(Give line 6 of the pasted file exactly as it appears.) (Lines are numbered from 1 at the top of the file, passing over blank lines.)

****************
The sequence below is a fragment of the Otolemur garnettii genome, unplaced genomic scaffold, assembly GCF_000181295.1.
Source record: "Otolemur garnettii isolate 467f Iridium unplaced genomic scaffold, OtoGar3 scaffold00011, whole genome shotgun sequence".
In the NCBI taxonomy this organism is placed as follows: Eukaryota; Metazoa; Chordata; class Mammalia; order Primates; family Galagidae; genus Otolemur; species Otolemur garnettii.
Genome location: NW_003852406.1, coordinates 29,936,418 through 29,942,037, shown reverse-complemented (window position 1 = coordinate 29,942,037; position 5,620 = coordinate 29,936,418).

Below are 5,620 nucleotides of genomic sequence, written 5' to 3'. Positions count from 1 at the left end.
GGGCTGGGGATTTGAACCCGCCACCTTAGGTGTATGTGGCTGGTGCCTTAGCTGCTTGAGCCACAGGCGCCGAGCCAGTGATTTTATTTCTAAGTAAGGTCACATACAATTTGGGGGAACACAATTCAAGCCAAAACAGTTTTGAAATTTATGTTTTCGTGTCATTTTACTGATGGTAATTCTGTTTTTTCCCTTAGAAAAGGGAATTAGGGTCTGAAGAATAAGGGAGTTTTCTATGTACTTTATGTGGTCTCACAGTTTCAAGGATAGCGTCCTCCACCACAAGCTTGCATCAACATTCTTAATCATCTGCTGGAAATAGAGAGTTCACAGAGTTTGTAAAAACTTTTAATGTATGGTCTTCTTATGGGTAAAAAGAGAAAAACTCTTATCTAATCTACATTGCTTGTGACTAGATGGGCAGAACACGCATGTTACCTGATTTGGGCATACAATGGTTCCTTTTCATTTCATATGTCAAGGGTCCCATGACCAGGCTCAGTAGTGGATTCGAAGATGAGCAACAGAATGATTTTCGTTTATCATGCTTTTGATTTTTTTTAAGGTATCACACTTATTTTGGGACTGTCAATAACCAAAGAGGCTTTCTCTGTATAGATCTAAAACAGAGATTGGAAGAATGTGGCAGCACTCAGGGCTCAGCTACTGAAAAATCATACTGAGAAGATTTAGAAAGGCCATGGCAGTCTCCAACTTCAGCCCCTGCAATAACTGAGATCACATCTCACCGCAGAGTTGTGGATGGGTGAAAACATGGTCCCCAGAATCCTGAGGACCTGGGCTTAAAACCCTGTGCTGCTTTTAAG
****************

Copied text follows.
GGGCTGGGGATTTGAACCCGCCACCTTAGGTGTATGTGGCTGGTGCCTTAGCTGCTTGAGCCACAGGCGCCGAGCCAGTGATTTTATTTCTAAGTAAGGTCACATACAATTTGGGGGAACACAATTCAAGCCAAAACAGTTTTGAAATTTATGTTTTCGTGTCATTTTACTGATGGTAATTCTGTTTTTTCCCTTAGAAAAGGGAATTAGGGTCTGAAGAATAAGGGAGTTTTCTATGTACTTTATGTGGTCTCACAGTTTCAAGGATAGCGTCCTCCACCACAAGCTTGCATCAACATTCTTAATCATCTGCTGGAAATAGAGAGTTCACAGAGTTTGTAAAAACTTTTAATGTATGGTCTTCTTATGGGTAAAAAGAGAAAAACTCTTATCTAATCTACATTGCTTGTGACTAGATGGGCAGAACACGCATGTTACCTGATTTGGGCATACAATGGTTCCTTTTCATTTCATATGTCAAGGGTCCCATGACCAGGCTCAGTAGTGGATTCGAAGATGAGCAACAGAATGATTTTCGTTTATCATGCTTTTGATTTTTTTTAAGGTATCACACTTATTTTGGGACTGTCAATAACCAAAGAGGCTTTCTCTGTATAGATCTAAAACAGAGATTGGAAGAATGTGGCAGCACTCAGGGCTCAGCTACTGAAAAATCATACTGAGAAGATTTAGAAAGGCCATGGCAGTCTCCAACTTCAGCCCCTGCAATAACTGAGATCACATCTCACCGCAGAGTTGTGGATGGGTGAAAACATGGTCCCCAGAATCCTGAGGACCTGGGCTTAAAACCCTGTGCTGCTTTTAAG